• Knowledge of Ignition and Module installation process: Cirrus Link Module Installation
  • Have Ignition 8.0.16 or greater installed
  • Have MQTT Engine 4.0.10 or later installed


MQTT Engine Custom Namespaces are used to provide support for generic, non Sparkplug compliant MQTT messages with string based payloads. If a custom namespace is configured MQTT Engine will convert all messages received to tags where the topic of each message will translate directly to the tag's path and the payload will be the tag's value.

If MQTT Engine is receiving only custom namespace messages, we recommend disabling the Sparkplug B default namespace.

If MQTT Engine is receiving messages from both the Sparkplug B default namespace and a custom namespace, you will need to ensure that your custom namespace subscription is refined so as not to pick up the messages from the Sparkplug B namespace (spBv1.0/......) 

From release 4.0.14, MQTT Engine will match ALL namespaces for any incoming message. For example, two custom namespaces can be created where both subscribe on the same topic but one can be configured to parse the payload as JSON and one to parse the payload as string based.

MQTT Engine supports MQTT Engine String Replacement for both MQTT Topics and Payloads for character sequences that will become part of an Ignition tag path. While MQTT and Sparkplug both support characters such as . & % =, Ignition does not support these as valid characters in a tag path or tag name. As a result, sometimes it may be necessary to tell MQTT Engine to replace certain characters or strings of characters with something else so the tag path and tag names can be properly created in Ignition.



Subscriptions support both the multi-level (#) and single level (+) wild card characters.

  • (+) is a a single level wildcard that matches any name for a specific topic level. We can use this wildcard instead of specifying a name for any topic level in the topic filter.

  • (#) is a multi level wildcard that we can use only at the end of the topic filter as the last level and matches any topic whose first levels are the same as the topic levels specified at the left-hand side of the # symbol.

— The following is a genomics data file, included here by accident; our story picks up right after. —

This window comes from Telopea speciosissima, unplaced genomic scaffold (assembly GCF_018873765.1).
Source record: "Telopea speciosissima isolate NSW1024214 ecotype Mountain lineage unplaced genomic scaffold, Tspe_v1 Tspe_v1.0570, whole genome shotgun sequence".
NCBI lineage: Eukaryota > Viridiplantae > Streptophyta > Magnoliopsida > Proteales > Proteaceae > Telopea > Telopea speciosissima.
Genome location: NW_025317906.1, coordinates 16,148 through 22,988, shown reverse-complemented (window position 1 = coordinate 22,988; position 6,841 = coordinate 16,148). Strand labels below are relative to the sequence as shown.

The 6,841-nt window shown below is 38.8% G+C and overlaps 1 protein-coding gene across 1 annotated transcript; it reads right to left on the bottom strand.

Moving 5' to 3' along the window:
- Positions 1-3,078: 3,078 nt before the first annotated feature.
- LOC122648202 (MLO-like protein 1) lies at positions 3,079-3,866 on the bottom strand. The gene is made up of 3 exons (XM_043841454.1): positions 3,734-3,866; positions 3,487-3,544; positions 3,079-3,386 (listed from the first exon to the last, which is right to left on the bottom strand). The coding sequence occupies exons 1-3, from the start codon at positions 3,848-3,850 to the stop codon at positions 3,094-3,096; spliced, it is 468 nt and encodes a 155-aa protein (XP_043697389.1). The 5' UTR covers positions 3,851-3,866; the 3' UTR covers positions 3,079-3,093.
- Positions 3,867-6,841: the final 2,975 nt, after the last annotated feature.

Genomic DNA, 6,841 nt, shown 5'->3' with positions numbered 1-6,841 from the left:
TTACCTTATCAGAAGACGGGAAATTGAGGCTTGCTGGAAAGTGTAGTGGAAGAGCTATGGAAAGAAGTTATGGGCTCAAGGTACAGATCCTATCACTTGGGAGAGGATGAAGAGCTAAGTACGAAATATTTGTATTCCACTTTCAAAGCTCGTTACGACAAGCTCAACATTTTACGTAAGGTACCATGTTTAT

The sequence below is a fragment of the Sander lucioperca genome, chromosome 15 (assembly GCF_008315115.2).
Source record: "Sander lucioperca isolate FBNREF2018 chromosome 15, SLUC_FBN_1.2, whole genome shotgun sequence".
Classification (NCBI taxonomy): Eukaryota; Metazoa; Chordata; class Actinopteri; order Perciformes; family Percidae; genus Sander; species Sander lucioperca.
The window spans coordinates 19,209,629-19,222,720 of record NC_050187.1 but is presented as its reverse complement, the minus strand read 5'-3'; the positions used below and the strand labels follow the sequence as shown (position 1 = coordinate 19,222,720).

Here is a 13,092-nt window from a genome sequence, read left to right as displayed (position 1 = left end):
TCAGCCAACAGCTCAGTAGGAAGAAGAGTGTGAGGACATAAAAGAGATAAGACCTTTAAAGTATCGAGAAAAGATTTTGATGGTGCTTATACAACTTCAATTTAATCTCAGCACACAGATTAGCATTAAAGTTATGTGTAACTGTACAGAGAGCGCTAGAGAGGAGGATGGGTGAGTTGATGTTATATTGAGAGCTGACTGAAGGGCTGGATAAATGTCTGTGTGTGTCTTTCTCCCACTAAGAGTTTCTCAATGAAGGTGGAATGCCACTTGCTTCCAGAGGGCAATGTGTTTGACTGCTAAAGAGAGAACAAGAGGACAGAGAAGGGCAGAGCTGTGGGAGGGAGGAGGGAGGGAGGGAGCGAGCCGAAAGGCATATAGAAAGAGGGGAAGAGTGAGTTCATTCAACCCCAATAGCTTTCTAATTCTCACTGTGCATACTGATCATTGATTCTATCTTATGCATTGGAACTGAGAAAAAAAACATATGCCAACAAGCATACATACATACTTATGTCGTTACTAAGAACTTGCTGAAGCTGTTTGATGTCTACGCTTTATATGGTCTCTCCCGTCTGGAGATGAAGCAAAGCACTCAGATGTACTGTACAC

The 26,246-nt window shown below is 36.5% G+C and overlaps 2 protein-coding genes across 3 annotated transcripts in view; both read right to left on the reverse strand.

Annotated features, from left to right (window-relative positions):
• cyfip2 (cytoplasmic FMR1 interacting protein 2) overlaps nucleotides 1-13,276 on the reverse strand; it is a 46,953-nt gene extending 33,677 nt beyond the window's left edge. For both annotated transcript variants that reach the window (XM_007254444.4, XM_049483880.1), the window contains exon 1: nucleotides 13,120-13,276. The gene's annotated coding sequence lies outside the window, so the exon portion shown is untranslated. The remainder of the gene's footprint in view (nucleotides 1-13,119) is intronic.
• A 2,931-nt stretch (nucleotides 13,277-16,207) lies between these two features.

Examples for wildcard usage are below:

  • subscribing on site/# covers
    • site/area1/pump
    • site/area1/flowmeter
    • site/area2/pump
    • site/area3
  • subscribing on site/+/pump covers
    • site/area1/pump
    • site/area2/pump
  • subscribing on site/+/+ covers
    • messages that are published with only two distinct topic levels below site such as site/area2/pump
    • messages that have less than, or more than, two levels will be filtered such as site/area3 or site/area2/pump/pressure

Note: Subscriptions such as site# or site+ are invalid as there is no topic level for the wildcard to denote. 

For the examples below we will subscribe on test/# 

No Tag Name configured  

Let say we have a publish received on the topic "test/data/point" with value "12345".  If no Tag Name is configured, and a message is received, MQTT Engine will create a two folders "test" and "data" and a tag "point" with the value of "12345".

Tag Name Configured

If a Tag Name is configured, lets call it "payload", then MQTT Engine will convert each token in the topic to a folder and create a tag called "payload" with the value "12345"

In most cases it is useful to specify a Tag Name in order to prevent cases when a publish on a topic can overwrite a previously created tag, changing it into a folder.  Consider the case where you have the following two publishes:

1st publish on topic "one/two" will create a tag named "two" in the folder "one"

2nd publish on topic "one/two/three" will create a tag named "three" in the folder "one/two"

When the 2nd publish is received it will overwrite the first tag because "two" is now a folder instead of a tag.  This folder/tag name collision can be avoided by specifying the Tag Name to always use for tags. 

JSON Example

Let say we have a publish received on the topic "test/data/json" with value '{ "stringTag" : "12345", "folderTag" : { "intTag" : 1, "boolTag" : true } }'. MQTT Engine will create a three folders "test", "data" and "json" followed by a tag/folder structure representing the JSON value of the payload. 

Common Use Cases

Managing Ignition timestamps for MQTT data when using custom namespaces

Reading bytes from an incoming binary message

How do I managing MQTT messages with changing payload JSON structure at MQTT Engine

Additional Resources

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